On his progress with a zero budget scenario in the new state, the CM-designate of AP said initial hiccups would remain and that the first two years wouldn’t be easy. Given his proximity to Prime Minister Modi and TDP’s prominent alliance with the NDA government, Mr Naidu is expected to convince Mr Modi to grant special status to all the 12 districts of Seemandhra region and channel funds into the state.  However, Mr Naidu will have to focus on wealth creation within Seemandhra as the region contributes only 32% revenue to the state while Hyderabad alone (due to services and pharmaceutical industry) contributes over 50 per cent to the state’s revenue.

Advantages for Seemandhra

With Naidu being the darling of foreign investors, sources in his core team say that World Bank funding is on cards. Even investments from overseas are pouring in. “There is an advantage of developing Visakhapanam into a services hub due to the presence of software companies like IBM, Wipro, Tech Mahindra and HSBC” says J.A. Chowdary, one of the key architects in transforming Hyderabad into Cyberabad and the man responsible for setting up Software Technology Parks in Tamil Nadu, Andhra Pradesh and Karnataka. The government could also offer IT incentives to those firms interested to set up a facility here.

On the other hand, Visakhapatnam bears witness to silent surge of pharmaceutical companies with Dr. Reddy’s Laboratories, Hospira, Actis Pharma and others setting up shop in the district.

With Seemandhra producing over 40,000 IT graduates every year and having the reputation of a knowledge hub, Mr Naidu foresees a bright future for the region. “I have brought companies like Microsoft to Hyderabad. The reason I brought it was because it was world’s top technology giant. I thought If Microsoft saw an opportunity to tap talent here, other IT firms would follow,” continuing, “I’m confident that these companies will invest in Seemandhra too.”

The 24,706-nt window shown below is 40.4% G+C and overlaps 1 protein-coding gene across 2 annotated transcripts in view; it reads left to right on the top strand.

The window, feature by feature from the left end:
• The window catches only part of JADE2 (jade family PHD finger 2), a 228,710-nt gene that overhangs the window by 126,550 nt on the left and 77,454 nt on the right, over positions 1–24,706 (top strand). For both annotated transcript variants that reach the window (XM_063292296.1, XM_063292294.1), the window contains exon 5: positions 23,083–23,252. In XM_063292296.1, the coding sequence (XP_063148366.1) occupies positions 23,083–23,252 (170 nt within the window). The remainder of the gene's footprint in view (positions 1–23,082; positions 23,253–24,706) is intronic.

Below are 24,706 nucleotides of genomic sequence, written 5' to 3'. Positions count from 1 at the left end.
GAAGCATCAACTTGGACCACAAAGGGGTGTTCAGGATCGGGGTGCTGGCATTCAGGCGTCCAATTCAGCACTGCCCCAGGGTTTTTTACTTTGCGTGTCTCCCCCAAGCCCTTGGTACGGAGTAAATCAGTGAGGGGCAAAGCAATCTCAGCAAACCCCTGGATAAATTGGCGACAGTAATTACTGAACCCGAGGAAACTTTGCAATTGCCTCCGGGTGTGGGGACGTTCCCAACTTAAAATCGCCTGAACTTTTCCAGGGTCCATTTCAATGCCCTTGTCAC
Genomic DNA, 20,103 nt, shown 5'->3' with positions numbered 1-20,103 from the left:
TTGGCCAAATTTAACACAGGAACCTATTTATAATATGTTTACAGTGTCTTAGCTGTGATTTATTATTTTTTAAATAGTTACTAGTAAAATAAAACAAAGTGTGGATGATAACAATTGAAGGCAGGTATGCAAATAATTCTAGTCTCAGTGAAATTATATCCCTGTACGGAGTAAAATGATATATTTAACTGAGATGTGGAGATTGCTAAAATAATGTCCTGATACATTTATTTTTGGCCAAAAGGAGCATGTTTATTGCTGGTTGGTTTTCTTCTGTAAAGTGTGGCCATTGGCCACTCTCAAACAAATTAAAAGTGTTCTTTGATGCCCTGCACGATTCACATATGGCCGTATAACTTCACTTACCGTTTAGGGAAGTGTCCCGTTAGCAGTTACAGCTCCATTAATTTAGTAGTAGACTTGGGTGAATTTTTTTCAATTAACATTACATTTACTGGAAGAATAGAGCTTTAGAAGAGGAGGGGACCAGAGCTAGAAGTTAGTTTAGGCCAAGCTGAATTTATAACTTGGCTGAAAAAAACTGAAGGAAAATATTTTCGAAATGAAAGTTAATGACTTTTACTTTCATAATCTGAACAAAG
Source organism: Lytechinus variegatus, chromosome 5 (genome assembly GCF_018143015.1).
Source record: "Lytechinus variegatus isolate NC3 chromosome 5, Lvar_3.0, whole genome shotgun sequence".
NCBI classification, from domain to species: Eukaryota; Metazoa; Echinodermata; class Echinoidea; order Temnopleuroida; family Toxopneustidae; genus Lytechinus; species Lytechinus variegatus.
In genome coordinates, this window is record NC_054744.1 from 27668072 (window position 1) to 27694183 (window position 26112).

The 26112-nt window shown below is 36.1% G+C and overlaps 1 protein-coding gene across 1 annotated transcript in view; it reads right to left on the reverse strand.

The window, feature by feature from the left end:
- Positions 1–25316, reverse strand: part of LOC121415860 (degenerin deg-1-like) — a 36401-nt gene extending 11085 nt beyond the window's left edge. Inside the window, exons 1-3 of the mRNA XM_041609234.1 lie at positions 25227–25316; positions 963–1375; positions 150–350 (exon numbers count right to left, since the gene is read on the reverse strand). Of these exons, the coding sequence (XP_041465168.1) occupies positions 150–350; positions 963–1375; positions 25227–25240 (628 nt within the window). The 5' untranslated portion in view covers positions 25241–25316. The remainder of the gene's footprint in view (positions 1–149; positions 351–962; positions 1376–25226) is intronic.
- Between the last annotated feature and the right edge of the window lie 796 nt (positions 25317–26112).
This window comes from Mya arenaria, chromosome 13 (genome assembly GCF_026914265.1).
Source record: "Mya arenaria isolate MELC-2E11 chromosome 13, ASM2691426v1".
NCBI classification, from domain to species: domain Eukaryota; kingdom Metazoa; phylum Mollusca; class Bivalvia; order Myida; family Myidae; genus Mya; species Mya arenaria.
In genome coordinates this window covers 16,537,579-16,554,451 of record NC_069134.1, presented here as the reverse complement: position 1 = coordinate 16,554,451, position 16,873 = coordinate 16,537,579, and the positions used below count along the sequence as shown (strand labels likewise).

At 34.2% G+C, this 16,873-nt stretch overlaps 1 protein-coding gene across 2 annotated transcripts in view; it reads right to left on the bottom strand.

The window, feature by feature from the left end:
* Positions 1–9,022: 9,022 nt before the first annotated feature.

Experts, on the other hand, say Seemandhra is likely to be the manufacturing hub with concentration of industrial units both in Andhra and Rayalaseema regions. The Sri City SEZ houses manufacturing units of companies like iSuzu, Mondelez, Pepsico, Alstom, Kelloggs, Lavazza and Danieli which will generate employment on a large scale.  “Mr Naidu’s excellent relationship with the industry and his grip on administration will bring in investments. The abundance of natural resources in the region will prove beneficial,” reveals Mr Prasad.

The socio-economic Development Plan prepared by the Federation of Andhra Pradesh Chambers of Commerce and Industry (FAPCII) notes that the presence Gangavaram, Visakhapatnam and Krishnapatnam ports will improve trade and exports.

“Given that AP’s coast lies geographically between West Bengal, Odisha, Tamil Nadu and Kerala, every port in Seemandhra will become a hub of industrial activity,” adds Mr Naidu.  The availability of power plants and gas-based plants and the upcoming Chennai-Bangalore corridor will propel the state’s manufacturing capabilities.

While Mr Naidu has promised to model and build the capital city of Seemandhra as world-class city like Singapore, he reassures that it will stand as an example for generations to come. “My dream is to build a city where future generations will live peacefully.”

Even as people of the new states await their leaders to unleash their administrative powers and political acumen, Mr Naidu will first have to douse the flames of bifurcation sparked by his Telangana counterpart K. Chandrasekhar Rao.